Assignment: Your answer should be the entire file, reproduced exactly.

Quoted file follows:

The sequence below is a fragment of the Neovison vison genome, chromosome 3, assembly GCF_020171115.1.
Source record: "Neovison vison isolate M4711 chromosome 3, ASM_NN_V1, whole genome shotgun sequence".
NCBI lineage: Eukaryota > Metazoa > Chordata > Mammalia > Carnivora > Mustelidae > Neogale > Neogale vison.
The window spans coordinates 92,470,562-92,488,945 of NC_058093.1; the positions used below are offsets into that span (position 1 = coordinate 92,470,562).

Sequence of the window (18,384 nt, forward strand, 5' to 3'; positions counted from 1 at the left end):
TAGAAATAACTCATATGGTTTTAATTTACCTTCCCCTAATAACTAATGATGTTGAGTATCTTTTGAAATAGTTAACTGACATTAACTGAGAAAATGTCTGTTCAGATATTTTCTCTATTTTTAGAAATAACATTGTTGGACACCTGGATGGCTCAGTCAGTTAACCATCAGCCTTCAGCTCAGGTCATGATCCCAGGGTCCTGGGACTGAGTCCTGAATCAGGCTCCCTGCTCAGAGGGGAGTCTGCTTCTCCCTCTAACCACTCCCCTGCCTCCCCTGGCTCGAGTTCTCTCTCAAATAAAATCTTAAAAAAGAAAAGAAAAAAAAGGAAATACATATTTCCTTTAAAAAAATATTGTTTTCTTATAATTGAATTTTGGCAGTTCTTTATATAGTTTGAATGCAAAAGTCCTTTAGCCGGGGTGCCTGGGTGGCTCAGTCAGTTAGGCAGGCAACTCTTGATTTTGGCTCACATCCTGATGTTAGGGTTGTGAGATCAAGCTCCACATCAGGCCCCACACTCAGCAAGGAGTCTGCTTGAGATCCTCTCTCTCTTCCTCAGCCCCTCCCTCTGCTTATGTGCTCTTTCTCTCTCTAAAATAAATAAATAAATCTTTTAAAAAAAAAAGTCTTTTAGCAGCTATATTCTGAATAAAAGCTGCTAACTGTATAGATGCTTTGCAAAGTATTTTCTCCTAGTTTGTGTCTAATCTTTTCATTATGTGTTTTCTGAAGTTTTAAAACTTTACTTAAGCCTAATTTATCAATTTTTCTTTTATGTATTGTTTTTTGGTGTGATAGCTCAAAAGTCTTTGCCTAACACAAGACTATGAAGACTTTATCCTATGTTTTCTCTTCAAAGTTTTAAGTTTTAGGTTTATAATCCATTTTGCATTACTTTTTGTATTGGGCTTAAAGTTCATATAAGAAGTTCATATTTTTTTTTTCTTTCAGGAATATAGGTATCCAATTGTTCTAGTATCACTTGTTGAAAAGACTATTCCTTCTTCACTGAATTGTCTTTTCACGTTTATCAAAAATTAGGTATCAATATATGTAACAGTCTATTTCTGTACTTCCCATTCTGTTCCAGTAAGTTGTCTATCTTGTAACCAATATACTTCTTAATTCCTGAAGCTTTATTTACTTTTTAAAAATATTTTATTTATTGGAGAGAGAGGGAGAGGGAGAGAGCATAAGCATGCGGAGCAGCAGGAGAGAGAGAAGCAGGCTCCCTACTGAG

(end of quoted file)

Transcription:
The sequence below is a fragment of the Neovison vison genome, chromosome 3, assembly GCF_020171115.1.
Source record: "Neovison vison isolate M4711 chromosome 3, ASM_NN_V1, whole genome shotgun sequence".
NCBI lineage: Eukaryota > Metazoa > Chordata > Mammalia > Carnivora > Mustelidae > Neogale > Neogale vison.
The window spans coordinates 92,470,562-92,488,945 of NC_058093.1; the positions used below are offsets into that span (position 1 = coordinate 92,470,562).

Sequence of the window (18,384 nt, forward strand, 5' to 3'; positions counted from 1 at the left end):
TAGAAATAACTCATATGGTTTTAATTTACCTTCCCCTAATAACTAATGATGTTGAGTATCTTTTGAAATAGTTAACTGACATTAACTGAGAAAATGTCTGTTCAGATATTTTCTCTATTTTTAGAAATAACATTGTTGGACACCTGGATGGCTCAGTCAGTTAACCATCAGCCTTCAGCTCAGGTCATGATCCCAGGGTCCTGGGACTGAGTCCTGAATCAGGCTCCCTGCTCAGAGGGGAGTCTGCTTCTCCCTCTAACCACTCCCCTGCCTCCCCTGGCTCGAGTTCTCTCTCAAATAAAATCTTAAAAAAGAAAAGAAAAAAAAGGAAATACATATTTCCTTTAAAAAAATATTGTTTTCTTATAATTGAATTTTGGCAGTTCTTTATATAGTTTGAATGCAAAAGTCCTTTAGCCGGGGTGCCTGGGTGGCTCAGTCAGTTAGGCAGGCAACTCTTGATTTTGGCTCACATCCTGATGTTAGGGTTGTGAGATCAAGCTCCACATCAGGCCCCACACTCAGCAAGGAGTCTGCTTGAGATCCTCTCTCTCTTCCTCAGCCCCTCCCTCTGCTTATGTGCTCTTTCTCTCTCTAAAATAAATAAATAAATCTTTTAAAAAAAAAAGTCTTTTAGCAGCTATATTCTGAATAAAAGCTGCTAACTGTATAGATGCTTTGCAAAGTATTTTCTCCTAGTTTGTGTCTAATCTTTTCATTATGTGTTTTCTGAAGTTTTAAAACTTTACTTAAGCCTAATTTATCAATTTTTCTTTTATGTATTGTTTTTTGGTGTGATAGCTCAAAAGTCTTTGCCTAACACAAGACTATGAAGACTTTATCCTATGTTTTCTCTTCAAAGTTTTAAGTTTTAGGTTTATAATCCATTTTGCATTACTTTTTGTATTGGGCTTAAAGTTCATATAAGAAGTTCATATTTTTTTTTTCTTTCAGGAATATAGGTATCCAATTGTTCTAGTATCACTTGTTGAAAAGACTATTCCTTCTTCACTGAATTGTCTTTTCACGTTTATCAAAAATTAGGTATCAATATATGTAACAGTCTATTTCTGTACTTCCCATTCTGTTCCAGTAAGTTGTCTATCTTGTAACCAATATACTTCTTAATTCCTGAAGCTTTATTTACTTTTTAAAAATATTTTATTTATTGGAGAGAGAGGGAGAGGGAGAGAGCATAAGCATGCGGAGCAGCAGGAGAGAGAGAAGCAGGCTCCCTACTGAG